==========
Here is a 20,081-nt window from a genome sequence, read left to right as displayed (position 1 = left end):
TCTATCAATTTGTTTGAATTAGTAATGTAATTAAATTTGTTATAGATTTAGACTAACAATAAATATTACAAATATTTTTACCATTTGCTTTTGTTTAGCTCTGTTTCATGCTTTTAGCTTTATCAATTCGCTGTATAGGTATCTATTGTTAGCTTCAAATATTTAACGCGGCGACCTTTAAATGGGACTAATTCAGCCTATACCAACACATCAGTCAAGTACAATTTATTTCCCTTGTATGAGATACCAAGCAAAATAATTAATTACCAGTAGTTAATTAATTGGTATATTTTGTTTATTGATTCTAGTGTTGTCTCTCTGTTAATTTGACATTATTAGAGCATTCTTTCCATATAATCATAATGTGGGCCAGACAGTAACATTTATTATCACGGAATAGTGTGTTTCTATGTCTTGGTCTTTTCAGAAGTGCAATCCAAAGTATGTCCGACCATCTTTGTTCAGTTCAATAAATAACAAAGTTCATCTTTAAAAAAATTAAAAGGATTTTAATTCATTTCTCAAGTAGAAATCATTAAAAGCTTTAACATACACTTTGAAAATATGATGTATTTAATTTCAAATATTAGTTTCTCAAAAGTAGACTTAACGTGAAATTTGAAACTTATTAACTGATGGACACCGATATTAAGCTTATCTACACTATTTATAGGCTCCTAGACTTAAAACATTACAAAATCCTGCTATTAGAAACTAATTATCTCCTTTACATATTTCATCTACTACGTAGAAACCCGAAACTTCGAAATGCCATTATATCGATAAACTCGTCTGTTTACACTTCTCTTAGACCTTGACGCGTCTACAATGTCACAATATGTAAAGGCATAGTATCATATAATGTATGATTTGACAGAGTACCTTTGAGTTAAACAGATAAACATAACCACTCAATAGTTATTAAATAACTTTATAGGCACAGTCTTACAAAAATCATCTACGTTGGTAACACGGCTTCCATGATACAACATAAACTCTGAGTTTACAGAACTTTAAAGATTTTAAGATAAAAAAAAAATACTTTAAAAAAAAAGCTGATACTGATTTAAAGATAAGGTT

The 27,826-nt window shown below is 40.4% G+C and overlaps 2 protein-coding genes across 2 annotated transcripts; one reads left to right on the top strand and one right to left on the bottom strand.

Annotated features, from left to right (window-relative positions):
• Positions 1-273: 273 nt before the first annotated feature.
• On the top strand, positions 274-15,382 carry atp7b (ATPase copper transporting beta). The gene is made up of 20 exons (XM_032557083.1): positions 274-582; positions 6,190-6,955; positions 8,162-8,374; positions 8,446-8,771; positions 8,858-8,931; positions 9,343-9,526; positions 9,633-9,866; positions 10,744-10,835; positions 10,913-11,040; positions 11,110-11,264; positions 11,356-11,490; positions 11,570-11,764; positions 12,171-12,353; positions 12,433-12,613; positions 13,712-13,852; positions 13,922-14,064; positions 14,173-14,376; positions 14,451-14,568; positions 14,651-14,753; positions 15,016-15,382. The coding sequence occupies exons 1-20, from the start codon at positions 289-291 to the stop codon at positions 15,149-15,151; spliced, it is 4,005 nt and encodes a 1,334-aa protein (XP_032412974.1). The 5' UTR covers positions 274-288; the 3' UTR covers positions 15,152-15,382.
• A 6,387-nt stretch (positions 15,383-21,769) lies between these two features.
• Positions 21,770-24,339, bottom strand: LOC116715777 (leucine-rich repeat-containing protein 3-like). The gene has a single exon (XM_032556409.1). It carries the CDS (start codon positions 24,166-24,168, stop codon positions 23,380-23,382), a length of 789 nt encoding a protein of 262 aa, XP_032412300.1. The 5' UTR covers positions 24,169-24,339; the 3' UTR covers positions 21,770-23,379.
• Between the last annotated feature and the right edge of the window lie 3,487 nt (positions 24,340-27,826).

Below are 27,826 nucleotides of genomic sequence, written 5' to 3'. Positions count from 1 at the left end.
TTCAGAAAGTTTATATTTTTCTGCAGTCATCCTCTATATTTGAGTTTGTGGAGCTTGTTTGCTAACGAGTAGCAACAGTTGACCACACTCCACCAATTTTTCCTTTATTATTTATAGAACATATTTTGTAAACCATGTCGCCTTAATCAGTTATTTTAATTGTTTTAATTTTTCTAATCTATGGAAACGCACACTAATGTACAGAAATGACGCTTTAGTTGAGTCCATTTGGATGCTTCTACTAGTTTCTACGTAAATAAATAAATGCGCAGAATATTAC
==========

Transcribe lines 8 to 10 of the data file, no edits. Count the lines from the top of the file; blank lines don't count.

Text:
• Positions 21,770-24,339, bottom strand: LOC116715777 (leucine-rich repeat-containing protein 3-like). The gene has a single exon (XM_032556409.1). It carries the CDS (start codon positions 24,166-24,168, stop codon positions 23,380-23,382), a length of 789 nt encoding a protein of 262 aa, XP_032412300.1. The 5' UTR covers positions 24,169-24,339; the 3' UTR covers positions 21,770-23,379.
• Between the last annotated feature and the right edge of the window lie 3,487 nt (positions 24,340-27,826).

Below are 27,826 nucleotides of genomic sequence, written 5' to 3'. Positions count from 1 at the left end.